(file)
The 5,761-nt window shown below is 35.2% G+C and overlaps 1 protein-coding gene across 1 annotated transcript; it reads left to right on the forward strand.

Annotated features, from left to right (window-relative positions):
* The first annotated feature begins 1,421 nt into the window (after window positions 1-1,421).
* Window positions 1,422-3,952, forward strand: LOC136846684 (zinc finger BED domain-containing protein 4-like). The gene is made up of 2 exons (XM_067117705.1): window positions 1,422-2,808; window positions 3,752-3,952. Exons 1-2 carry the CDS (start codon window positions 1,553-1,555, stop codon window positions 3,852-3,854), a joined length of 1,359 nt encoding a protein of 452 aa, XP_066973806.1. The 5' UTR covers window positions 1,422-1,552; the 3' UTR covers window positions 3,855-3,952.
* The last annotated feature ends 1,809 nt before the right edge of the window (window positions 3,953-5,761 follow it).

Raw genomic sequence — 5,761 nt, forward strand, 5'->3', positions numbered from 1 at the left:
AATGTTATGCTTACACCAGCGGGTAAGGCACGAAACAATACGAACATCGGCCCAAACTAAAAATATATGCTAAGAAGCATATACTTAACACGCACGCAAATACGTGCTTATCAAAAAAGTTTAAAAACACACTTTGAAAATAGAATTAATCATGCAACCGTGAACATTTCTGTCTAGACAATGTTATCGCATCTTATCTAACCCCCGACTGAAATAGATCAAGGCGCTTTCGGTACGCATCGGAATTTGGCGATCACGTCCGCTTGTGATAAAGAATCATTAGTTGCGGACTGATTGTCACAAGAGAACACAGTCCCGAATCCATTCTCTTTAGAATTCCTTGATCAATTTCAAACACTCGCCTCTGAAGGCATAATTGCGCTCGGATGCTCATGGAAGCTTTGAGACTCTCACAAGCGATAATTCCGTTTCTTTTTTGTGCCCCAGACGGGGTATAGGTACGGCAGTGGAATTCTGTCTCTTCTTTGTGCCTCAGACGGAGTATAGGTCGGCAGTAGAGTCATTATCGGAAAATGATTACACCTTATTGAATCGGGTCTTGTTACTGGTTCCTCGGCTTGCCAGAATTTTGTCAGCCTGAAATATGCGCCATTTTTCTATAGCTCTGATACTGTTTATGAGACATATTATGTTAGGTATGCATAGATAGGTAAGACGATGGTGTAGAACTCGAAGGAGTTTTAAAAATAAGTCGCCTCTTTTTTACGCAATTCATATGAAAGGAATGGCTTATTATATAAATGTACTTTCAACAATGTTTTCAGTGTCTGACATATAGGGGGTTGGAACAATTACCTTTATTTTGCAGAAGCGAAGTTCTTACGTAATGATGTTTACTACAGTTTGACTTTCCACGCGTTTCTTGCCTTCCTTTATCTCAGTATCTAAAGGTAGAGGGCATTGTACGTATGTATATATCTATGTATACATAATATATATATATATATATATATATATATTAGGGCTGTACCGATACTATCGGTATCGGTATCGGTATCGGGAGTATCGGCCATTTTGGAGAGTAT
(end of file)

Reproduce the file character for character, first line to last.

The 5,761-nt window shown below is 35.2% G+C and overlaps 1 protein-coding gene across 1 annotated transcript; it reads left to right on the forward strand.

Annotated features, from left to right (window-relative positions):
* The first annotated feature begins 1,421 nt into the window (after window positions 1-1,421).
* Window positions 1,422-3,952, forward strand: LOC136846684 (zinc finger BED domain-containing protein 4-like). The gene is made up of 2 exons (XM_067117705.1): window positions 1,422-2,808; window positions 3,752-3,952. Exons 1-2 carry the CDS (start codon window positions 1,553-1,555, stop codon window positions 3,852-3,854), a joined length of 1,359 nt encoding a protein of 452 aa, XP_066973806.1. The 5' UTR covers window positions 1,422-1,552; the 3' UTR covers window positions 3,855-3,952.
* The last annotated feature ends 1,809 nt before the right edge of the window (window positions 3,953-5,761 follow it).

Raw genomic sequence — 5,761 nt, forward strand, 5'->3', positions numbered from 1 at the left:
AATGTTATGCTTACACCAGCGGGTAAGGCACGAAACAATACGAACATCGGCCCAAACTAAAAATATATGCTAAGAAGCATATACTTAACACGCACGCAAATACGTGCTTATCAAAAAAGTTTAAAAACACACTTTGAAAATAGAATTAATCATGCAACCGTGAACATTTCTGTCTAGACAATGTTATCGCATCTTATCTAACCCCCGACTGAAATAGATCAAGGCGCTTTCGGTACGCATCGGAATTTGGCGATCACGTCCGCTTGTGATAAAGAATCATTAGTTGCGGACTGATTGTCACAAGAGAACACAGTCCCGAATCCATTCTCTTTAGAATTCCTTGATCAATTTCAAACACTCGCCTCTGAAGGCATAATTGCGCTCGGATGCTCATGGAAGCTTTGAGACTCTCACAAGCGATAATTCCGTTTCTTTTTTGTGCCCCAGACGGGGTATAGGTACGGCAGTGGAATTCTGTCTCTTCTTTGTGCCTCAGACGGAGTATAGGTCGGCAGTAGAGTCATTATCGGAAAATGATTACACCTTATTGAATCGGGTCTTGTTACTGGTTCCTCGGCTTGCCAGAATTTTGTCAGCCTGAAATATGCGCCATTTTTCTATAGCTCTGATACTGTTTATGAGACATATTATGTTAGGTATGCATAGATAGGTAAGACGATGGTGTAGAACTCGAAGGAGTTTTAAAAATAAGTCGCCTCTTTTTTACGCAATTCATATGAAAGGAATGGCTTATTATATAAATGTACTTTCAACAATGTTTTCAGTGTCTGACATATAGGGGGTTGGAACAATTACCTTTATTTTGCAGAAGCGAAGTTCTTACGTAATGATGTTTACTACAGTTTGACTTTCCACGCGTTTCTTGCCTTCCTTTATCTCAGTATCTAAAGGTAGAGGGCATTGTACGTATGTATATATCTATGTATACATAATATATATATATATATATATATATATATTAGGGCTGTACCGATACTATCGGTATCGGTATCGGTATCGGGAGTATCGGCCATTTTGGAGAGTAT